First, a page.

HAVING obtained two and a half months' leave from the end of May last year, my husband and I started from Roorkee on the 30th, bound for Kulu by way of Pathankot and the Kangra valley. We left the train at Pathankot and took a 30-cwt. lorry in which we could pack all our kit, and drove the first day as far as Palampur, a pleasant place full of tea-gardens and Scotch firs. The next day we covered the remaining thirty miles to Guma, where mules were waiting to carry our baggage over the Babbu pass into Kulu.
Our general plan from here was to cross the Hampta pass into Lahul, travel up the Chandar valley and take the Kunzam pass into Spiti. From Spiti we were to make our way into Rupshu, and, if luck went with us, wander south-eastwards to the borders of Chu- murti, near the source of the Hanle river.
On 3rd June we arrived at Jagatsukh in Kulu, which is the jumping-off ground for the Hampta pass (14,000 feet). We had written ahead to arrange for coolies, but owing to a cholera epidemic, the duplicity of the lumbardar, and the natural aversion of the Kulu people to any hard work, we were delayed there three days. Had it not been that our shikari from Spiti with two or three other Spiti men were waiting at Jagatsukh when we arrived, we might still have been there, for they helped us to put an end to the blackmailing policy of the lumbardar, although we finally had to pay three times as much as the nerrick rate quoted in the Punjab Route-Book.
We had twenty-four coolies ; sixteen loads being our own, the rest firewood and rations. When crossing the Hampta pass, no Kulu man will carry an ounce over 40 pounds, as we soon found to our cost when the village scales were produced and the loads cut down to the last quarter-pound tin of tobacco.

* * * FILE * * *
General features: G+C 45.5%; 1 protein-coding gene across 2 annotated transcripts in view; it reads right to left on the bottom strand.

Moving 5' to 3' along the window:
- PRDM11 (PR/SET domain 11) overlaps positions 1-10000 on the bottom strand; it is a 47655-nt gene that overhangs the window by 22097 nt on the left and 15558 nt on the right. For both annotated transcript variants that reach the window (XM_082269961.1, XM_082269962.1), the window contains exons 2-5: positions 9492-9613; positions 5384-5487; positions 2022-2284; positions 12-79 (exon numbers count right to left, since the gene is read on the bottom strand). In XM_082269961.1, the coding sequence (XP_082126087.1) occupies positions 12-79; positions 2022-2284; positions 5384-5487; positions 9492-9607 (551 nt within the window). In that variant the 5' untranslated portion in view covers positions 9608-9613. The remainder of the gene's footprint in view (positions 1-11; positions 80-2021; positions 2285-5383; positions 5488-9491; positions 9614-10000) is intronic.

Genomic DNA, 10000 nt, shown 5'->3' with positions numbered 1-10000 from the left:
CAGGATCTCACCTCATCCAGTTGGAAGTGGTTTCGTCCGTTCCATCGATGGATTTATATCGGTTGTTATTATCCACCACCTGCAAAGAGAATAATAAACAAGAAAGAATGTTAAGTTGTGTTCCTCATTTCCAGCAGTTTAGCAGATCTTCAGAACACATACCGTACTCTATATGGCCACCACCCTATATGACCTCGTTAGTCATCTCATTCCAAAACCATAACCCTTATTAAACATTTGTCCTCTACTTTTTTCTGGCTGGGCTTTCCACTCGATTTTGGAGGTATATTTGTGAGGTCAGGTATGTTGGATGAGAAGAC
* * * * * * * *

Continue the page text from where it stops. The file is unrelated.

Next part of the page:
It is two marches from Jagatsukh over the pass into Lahul. We were the first to cross from Kulu this year, and our second march was entirely over snow. There was an unpleasant snow-slope to negotiate just after topping the pass, but our Spiti men, who were entirely without fear, cut steps and everyone got down safely. We were helped greatly by having iron crampons of a sort that could be put on and taken off quickly over any kind of footwear.
We turned eastwards up the Chandar valley in Lahul which is uninhabited, and had not yet received its summer visitation of nomad shepherds. The route taken in winter is along the right bank of the river, but by this time the snow-bridges had broken, and we had to keep to the left bank and make a route for ourselves. Later in the year there are well-marked goat-tracks and the going is comparatively simple. Except for a small clump of silver birches below the Hampta pass, there is no kind of firewood until Spiti is reached. The marching is almost entirely over large rocks and very tiring.
On the 10th June we crossed the two Shigris (glaciers), both of which are receding. The Chota Shigri ends in a sheer wall of ice, cut perfectly smooth and without a blemish. The Bara Shigri fills the whole valley with its piles of moraine. Both the streams issuing from them were unfordable and we had to make a detour across the ice, a particularly long way round over the Bara Shigri. Our Spiti shikari said that year by year this detour gets longer as the snout of the glacier retreats. This march, which we calculated to be about eighteen miles, took us eleven hours.
The following day we crossed the Kunzam pass (14,930 feet) into Spiti. There was hardly any snow on the pass and the climb was gradual and easy. We spent a day at Losar, the first village we struck, paying off the Kulu men—with thanksgiving—and arranging for transport in the Spiti valley.